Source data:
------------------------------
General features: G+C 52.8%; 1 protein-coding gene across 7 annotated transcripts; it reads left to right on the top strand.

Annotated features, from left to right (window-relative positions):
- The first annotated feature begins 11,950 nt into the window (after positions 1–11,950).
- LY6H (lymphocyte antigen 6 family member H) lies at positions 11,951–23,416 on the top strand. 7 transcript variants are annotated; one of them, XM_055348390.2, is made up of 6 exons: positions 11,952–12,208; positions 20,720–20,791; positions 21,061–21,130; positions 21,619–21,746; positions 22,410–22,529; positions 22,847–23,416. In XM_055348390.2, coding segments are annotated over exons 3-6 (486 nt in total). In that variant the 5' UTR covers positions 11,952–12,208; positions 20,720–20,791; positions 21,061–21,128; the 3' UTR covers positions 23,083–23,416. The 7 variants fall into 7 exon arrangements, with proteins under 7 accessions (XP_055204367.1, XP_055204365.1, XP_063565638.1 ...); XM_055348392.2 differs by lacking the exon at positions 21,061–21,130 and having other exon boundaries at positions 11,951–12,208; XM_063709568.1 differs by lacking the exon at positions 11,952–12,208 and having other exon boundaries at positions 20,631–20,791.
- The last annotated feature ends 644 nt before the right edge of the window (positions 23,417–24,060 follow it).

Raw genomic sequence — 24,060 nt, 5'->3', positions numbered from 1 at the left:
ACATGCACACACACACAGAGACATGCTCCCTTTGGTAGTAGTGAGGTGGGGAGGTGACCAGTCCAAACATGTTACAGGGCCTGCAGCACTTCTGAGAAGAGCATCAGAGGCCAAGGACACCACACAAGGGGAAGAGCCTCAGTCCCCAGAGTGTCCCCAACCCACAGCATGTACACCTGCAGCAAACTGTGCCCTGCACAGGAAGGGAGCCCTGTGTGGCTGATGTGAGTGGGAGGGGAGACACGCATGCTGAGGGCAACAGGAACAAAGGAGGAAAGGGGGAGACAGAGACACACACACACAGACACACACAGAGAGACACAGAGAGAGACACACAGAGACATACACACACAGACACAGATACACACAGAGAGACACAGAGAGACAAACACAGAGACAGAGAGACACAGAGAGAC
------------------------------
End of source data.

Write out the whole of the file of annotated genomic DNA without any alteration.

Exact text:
General features: G+C 52.8%; 1 protein-coding gene across 7 annotated transcripts; it reads left to right on the top strand.

Annotated features, from left to right (window-relative positions):
- The first annotated feature begins 11,950 nt into the window (after positions 1–11,950).
- LY6H (lymphocyte antigen 6 family member H) lies at positions 11,951–23,416 on the top strand. 7 transcript variants are annotated; one of them, XM_055348390.2, is made up of 6 exons: positions 11,952–12,208; positions 20,720–20,791; positions 21,061–21,130; positions 21,619–21,746; positions 22,410–22,529; positions 22,847–23,416. In XM_055348390.2, coding segments are annotated over exons 3-6 (486 nt in total). In that variant the 5' UTR covers positions 11,952–12,208; positions 20,720–20,791; positions 21,061–21,128; the 3' UTR covers positions 23,083–23,416. The 7 variants fall into 7 exon arrangements, with proteins under 7 accessions (XP_055204367.1, XP_055204365.1, XP_063565638.1 ...); XM_055348392.2 differs by lacking the exon at positions 21,061–21,130 and having other exon boundaries at positions 11,951–12,208; XM_063709568.1 differs by lacking the exon at positions 11,952–12,208 and having other exon boundaries at positions 20,631–20,791.
- The last annotated feature ends 644 nt before the right edge of the window (positions 23,417–24,060 follow it).

Raw genomic sequence — 24,060 nt, 5'->3', positions numbered from 1 at the left:
ACATGCACACACACACAGAGACATGCTCCCTTTGGTAGTAGTGAGGTGGGGAGGTGACCAGTCCAAACATGTTACAGGGCCTGCAGCACTTCTGAGAAGAGCATCAGAGGCCAAGGACACCACACAAGGGGAAGAGCCTCAGTCCCCAGAGTGTCCCCAACCCACAGCATGTACACCTGCAGCAAACTGTGCCCTGCACAGGAAGGGAGCCCTGTGTGGCTGATGTGAGTGGGAGGGGAGACACGCATGCTGAGGGCAACAGGAACAAAGGAGGAAAGGGGGAGACAGAGACACACACACACAGACACACACAGAGAGACACAGAGAGAGACACACAGAGACATACACACACAGACACAGATACACACAGAGAGACACAGAGAGACAAACACAGAGACAGAGAGACACAGAGAGAC